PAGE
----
I tried to ignore the feeling of impending doom that was following me around all morning. I tried to ignore that I was out of breath, and I could tell my heart rate was elevated. But I couldn’t ignore it anymore when I stepped out of the shower – with a heart rate of 170 – and immediately dropped to my knees feeling like I would die any minute. I laid down on the floor for a while until my heart rate was closer to 100. But as soon as I stood up, it shot up – again. I knew then I was in trouble, and I had done it to myself. I crawled to the nightstand, pulled out the medication, and took it. I spent the next hour lying there trying to decide if this was really how I had been feeling all these years – or if it was a rebound effect.

Rebound effects happen when you stop taking medication and the original problem comes back even stronger. Sleeping pills are notorious for this. Take sleeping pills for a week, then stop taking them, and your insomnia might seem even worse. Anxiolytics, especially benzodiazapines, have the same problem. That rebound effect can contribute to the addictive nature of some medications – the sense of “needing” it. Unfortunately, that wasn’t what was happening. There was no rebound effect – this was what I had been living with for half a lifetime. Only now I had found enough relief to finally see clearly just how much I had to been lying to myself about the impact it was having.

Weight gain aside, there was a more psychologically complex reason behind why I stopped taking it. I didn’t want to be sick. I didn’t want there to be anything wrong with me. I felt weak for having yet another “problem” and needing to take yet another medication. That thought process is not uncommon among individuals with chronic illnesses. The desperate desire to not be sick anymore. The sense of personal failure for needing to take medication. Chronic illness takes a psychological toll, a hard one.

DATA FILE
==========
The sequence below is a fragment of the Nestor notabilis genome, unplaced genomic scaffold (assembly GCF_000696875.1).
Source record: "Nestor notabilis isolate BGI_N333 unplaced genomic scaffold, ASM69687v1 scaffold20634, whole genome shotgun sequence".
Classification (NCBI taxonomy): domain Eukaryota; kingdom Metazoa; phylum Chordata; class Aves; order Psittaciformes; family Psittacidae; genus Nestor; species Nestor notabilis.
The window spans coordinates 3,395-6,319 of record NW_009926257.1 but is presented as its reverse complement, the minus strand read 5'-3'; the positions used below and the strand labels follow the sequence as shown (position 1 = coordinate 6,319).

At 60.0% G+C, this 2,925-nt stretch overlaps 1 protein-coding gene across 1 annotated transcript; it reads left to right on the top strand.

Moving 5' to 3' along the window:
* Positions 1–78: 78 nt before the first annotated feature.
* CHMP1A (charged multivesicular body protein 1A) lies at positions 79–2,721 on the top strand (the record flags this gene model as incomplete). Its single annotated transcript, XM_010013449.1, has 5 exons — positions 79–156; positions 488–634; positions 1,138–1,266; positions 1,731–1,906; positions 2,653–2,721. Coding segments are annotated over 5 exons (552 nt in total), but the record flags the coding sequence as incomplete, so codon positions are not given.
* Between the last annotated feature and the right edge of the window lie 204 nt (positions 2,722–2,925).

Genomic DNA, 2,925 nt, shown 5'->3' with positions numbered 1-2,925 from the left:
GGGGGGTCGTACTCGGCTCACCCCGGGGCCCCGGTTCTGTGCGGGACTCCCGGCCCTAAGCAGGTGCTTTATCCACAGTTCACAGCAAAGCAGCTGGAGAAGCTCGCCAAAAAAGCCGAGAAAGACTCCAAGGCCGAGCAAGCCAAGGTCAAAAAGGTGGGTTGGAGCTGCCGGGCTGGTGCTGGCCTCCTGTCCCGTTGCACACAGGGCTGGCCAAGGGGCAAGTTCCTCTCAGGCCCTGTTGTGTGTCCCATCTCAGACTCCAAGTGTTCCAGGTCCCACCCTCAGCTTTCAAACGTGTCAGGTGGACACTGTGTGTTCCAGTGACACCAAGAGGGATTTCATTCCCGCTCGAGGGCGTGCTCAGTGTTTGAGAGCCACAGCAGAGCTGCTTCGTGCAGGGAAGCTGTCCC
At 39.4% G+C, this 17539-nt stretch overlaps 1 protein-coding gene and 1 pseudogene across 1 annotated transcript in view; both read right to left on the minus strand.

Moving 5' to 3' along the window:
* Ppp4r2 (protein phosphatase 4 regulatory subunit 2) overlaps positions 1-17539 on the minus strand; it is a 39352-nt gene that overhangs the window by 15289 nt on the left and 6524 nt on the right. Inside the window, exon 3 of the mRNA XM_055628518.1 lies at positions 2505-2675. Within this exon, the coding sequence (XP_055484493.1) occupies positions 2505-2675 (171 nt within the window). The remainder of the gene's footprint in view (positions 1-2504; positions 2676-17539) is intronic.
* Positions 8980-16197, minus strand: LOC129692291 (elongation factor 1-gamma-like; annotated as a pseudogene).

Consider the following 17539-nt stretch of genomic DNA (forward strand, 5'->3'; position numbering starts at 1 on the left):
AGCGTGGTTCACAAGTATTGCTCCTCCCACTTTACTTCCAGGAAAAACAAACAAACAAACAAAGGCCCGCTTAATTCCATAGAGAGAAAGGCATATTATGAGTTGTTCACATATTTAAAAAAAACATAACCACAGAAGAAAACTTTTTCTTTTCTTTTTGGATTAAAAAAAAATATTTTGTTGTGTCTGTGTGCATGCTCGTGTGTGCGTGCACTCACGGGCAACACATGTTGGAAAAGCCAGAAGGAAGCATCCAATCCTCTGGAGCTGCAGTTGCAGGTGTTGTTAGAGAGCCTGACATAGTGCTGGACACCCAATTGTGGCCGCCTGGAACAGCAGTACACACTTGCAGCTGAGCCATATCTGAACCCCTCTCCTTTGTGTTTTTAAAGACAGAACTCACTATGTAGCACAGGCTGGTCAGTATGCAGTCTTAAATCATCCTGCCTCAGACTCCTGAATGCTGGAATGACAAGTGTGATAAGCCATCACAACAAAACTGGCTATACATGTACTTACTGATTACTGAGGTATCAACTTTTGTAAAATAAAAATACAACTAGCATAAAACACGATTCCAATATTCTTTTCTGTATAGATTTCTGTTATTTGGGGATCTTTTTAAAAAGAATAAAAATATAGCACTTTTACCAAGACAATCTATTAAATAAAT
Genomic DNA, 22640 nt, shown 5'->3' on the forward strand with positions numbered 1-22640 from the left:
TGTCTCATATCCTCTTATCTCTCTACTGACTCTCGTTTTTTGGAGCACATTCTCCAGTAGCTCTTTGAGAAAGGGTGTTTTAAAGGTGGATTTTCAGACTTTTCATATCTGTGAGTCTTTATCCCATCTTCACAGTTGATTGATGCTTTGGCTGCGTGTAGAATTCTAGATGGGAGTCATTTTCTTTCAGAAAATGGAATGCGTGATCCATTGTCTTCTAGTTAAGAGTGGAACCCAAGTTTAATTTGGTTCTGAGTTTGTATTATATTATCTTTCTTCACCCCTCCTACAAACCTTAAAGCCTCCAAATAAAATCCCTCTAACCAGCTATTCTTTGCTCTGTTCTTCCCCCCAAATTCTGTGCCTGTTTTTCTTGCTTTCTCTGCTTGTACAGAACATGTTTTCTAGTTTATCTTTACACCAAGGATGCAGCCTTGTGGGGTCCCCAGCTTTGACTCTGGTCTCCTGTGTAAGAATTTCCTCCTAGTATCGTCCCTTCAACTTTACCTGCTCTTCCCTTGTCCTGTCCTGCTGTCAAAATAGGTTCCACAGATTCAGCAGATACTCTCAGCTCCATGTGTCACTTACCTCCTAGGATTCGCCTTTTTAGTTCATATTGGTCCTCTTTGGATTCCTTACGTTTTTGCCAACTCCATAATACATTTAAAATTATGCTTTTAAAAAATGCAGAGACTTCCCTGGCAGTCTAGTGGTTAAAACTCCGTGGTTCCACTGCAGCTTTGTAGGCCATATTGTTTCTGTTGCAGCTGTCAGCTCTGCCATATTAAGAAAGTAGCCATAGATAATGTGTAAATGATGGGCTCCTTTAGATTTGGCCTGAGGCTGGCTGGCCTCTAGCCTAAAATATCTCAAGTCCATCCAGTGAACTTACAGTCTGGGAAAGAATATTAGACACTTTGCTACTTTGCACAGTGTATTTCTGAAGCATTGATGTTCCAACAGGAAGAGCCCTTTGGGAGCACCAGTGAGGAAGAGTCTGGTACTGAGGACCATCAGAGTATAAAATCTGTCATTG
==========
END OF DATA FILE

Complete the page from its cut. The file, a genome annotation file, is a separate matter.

Yet far too often we avoid talking about it. We don’t want to admit we feel weak and take it personally that we need medications. It’s an incredibly dangerous mentality, and it contributes to the challenges already being faced when living with a chronic condition. The most important thing I learned from this incident was simple – trust your doctors. If you don’t, then find another one. I trust my doctors. I know they will only put me on medication they truly believe will improve my quality of living (and in some cases, save my life). I know they don’t see it as a weakness or a personal failure that I need these medications. They see someone fighting to live – and that takes strength.

In fact, it takes far more strength to accept the help you need, than deny the struggles you have.

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Thinkstock photo via ahirao_photo.